Subourbon Mom


Mirror Mirror, On the Wall
May 16, 2013, 11:22 am
Filed under: Exercise, Middle Age | Tags: , , , , , , , ,

Like many women, I have toyed with the idea of “getting some work done.”  There are so many options available! You can inject things into your face to get rid of the wrinkles. You can make your lips fatter, your bottom rounder and your thighs skinnier. You can even take fat from one part of your body and put it somewhere else.  But none of those things has ever really appealed to me. I have found a much cheaper way to make myself feel better about the toll time has taken on my face and body.

 

I recently heard a speech/performance by Canadian poet Shane Koyczan, about bullying (you can watch it by following the link at the end of the post.) There were many phrases and ideas of his that resonated with me, but the one I want to share is…

 

“If you can’t find something beautiful about yourself, get a better mirror.”

 

So I did.

 

My new mirror isn’t anything special.  I got it at the Dollar Store for, well, a dollar. It has a white plastic rim, and for the moment, doesn’t have any water or toothpaste splotches.  The glass doesn’t really magnify anything, but it did show me some things in a much different light.

 

The crow’s feet around my eyes come from years of squinting at diamonds on turquoise seas and Virginia mountain sunrises, and from searching for the Daughters #1 & #2 as they shot a goal or cantered over a jump.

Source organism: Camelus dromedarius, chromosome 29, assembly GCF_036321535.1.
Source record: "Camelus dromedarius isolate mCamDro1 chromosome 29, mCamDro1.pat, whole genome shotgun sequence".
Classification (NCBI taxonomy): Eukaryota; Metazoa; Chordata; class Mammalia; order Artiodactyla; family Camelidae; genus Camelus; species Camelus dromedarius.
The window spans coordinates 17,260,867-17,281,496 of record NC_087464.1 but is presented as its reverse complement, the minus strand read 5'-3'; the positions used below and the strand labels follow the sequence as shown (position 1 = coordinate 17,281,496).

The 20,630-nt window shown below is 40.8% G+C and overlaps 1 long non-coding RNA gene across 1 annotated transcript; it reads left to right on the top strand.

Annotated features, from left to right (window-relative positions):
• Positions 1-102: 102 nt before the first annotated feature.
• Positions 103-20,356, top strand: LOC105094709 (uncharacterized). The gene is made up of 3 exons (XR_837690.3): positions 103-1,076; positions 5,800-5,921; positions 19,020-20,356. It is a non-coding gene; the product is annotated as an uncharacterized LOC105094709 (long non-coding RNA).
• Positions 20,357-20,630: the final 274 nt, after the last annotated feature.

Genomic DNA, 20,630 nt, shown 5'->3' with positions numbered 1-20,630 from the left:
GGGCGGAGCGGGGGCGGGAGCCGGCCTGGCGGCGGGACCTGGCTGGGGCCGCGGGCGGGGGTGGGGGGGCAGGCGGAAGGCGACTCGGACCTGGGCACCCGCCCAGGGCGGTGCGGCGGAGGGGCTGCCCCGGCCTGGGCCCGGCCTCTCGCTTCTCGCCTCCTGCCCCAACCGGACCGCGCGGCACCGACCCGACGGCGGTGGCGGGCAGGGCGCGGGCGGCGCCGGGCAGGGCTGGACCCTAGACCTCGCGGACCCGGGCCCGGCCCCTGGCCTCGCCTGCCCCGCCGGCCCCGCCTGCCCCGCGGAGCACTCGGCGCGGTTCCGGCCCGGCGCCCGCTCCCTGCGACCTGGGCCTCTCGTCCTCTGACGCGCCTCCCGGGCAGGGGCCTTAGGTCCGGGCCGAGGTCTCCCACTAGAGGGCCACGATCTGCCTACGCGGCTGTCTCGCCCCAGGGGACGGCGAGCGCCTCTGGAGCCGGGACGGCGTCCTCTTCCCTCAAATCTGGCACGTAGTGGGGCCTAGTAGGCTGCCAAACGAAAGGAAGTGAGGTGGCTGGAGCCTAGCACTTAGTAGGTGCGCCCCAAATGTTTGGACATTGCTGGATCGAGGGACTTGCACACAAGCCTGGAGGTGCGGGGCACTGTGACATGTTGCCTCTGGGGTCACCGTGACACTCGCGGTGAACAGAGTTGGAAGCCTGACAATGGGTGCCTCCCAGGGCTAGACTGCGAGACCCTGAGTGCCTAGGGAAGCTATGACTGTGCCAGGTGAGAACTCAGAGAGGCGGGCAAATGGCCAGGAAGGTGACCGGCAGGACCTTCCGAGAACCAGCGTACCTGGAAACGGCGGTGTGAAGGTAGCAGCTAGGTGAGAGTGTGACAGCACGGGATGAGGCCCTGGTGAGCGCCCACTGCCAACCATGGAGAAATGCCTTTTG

The bump on my nose that makes my glasses lopsided is a reminder of my love of sports, although playing soccer might not have been one of my better choices (I broke my nose by kicking the ball into my own face. Try it at home—I dare you).  Running, jumping, kicking and throwing—what a way to celebrate the body I was given!

 

The wrinkles on my forehead are the marks of a mother who worries about her family—are they doing okay in school? Will we have enough money for college?  Do I still make Hubby happy?  It is a miracle to have those things to worry about.  Why would I erase them?

 

Even the wrinkles on my upper lip are testimony to the years of clamping my mouth shut in twenty years of marriage. I finally learned that not every opinion needs to be voiced—even though mine is usually better.

 

The freckles and age spots on my hands come from hours of driving my children to and from school as we talked about our day, from driving across country with Hubby, and riding horses as often as I could.  Sure, I could get them lasered off, but why? I don’t want to look like I never had any adventures.

 

 

My hips and stomach are no longer flat or small. They shifted and made room for two daughters. No, I don’t have the body of a twenty-year-old anymore—I have the body of a mother, of someone who has survived my babies’ colic, teething, first steps, tantrums, first day of school, and first dates.

 

None of this is to say I’ve totally accepted this body I’m living in. I still highlight my hair every two months to cover up the gray, and I struggle to fit into jeans that I probably shouldn’t. But when the mirror on the wall in my bathroom isn’t making me happy, I try to remember to get the other one out, the one that says “You’re beautiful because of those lines, and wrinkles and sagging parts. They are the result of living your life, of all the things that have made you who you are.”

 

The erosion of the walls of the Colorado River could have been viewed as a tragic invasion of pristine countryside—instead, we now see the Grand Canyon as a wonder of the world.  Why can’t our bodies be the same?

 

To see Shane’s performance, go to  www.ShaneKoyczan.com.




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